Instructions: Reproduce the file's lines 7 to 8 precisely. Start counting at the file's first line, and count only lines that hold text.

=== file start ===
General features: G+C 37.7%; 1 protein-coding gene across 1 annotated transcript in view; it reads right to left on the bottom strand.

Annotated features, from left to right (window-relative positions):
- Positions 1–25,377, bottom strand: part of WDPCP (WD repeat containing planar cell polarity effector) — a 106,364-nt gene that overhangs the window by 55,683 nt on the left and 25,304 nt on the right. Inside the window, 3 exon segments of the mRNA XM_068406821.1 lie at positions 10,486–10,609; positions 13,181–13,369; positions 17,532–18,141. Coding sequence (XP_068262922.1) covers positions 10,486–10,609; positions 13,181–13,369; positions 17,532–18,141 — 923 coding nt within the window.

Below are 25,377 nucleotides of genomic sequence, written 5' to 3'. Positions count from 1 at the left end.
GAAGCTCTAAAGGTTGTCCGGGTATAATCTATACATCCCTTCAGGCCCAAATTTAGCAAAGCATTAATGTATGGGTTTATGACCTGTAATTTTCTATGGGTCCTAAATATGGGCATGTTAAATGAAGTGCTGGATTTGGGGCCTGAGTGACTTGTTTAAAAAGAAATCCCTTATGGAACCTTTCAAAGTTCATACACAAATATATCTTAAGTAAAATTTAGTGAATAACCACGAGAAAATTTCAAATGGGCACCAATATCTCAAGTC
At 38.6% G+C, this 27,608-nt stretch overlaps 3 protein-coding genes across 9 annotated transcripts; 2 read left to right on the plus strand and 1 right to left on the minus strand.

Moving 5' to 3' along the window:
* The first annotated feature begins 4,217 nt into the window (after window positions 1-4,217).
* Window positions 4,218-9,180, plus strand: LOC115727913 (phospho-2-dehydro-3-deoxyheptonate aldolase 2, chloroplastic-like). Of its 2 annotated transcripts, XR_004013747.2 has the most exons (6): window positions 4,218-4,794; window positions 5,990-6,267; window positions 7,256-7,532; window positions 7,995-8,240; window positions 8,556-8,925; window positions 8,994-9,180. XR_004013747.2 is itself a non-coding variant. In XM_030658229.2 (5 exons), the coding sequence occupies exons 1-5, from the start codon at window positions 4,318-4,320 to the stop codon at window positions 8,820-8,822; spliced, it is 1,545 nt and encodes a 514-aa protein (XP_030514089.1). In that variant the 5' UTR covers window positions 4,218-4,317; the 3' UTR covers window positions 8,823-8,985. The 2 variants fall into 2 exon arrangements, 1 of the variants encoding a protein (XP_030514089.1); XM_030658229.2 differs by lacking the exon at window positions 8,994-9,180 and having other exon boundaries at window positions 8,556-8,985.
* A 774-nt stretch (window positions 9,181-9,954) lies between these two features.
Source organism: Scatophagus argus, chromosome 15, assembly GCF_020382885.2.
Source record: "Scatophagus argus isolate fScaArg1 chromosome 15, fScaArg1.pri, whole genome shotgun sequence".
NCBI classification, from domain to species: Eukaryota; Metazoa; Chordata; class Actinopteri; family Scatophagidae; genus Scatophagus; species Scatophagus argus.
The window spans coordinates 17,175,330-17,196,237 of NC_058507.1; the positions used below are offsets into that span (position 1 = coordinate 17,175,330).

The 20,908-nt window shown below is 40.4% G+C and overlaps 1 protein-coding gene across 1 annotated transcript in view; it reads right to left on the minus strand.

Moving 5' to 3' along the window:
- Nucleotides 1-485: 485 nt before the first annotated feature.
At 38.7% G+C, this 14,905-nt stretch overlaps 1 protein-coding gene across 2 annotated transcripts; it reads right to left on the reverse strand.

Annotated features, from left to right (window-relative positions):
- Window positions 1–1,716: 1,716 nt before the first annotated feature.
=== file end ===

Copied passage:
Moving 5' to 3' along the window:
* The first annotated feature begins 4,217 nt into the window (after window positions 1-4,217).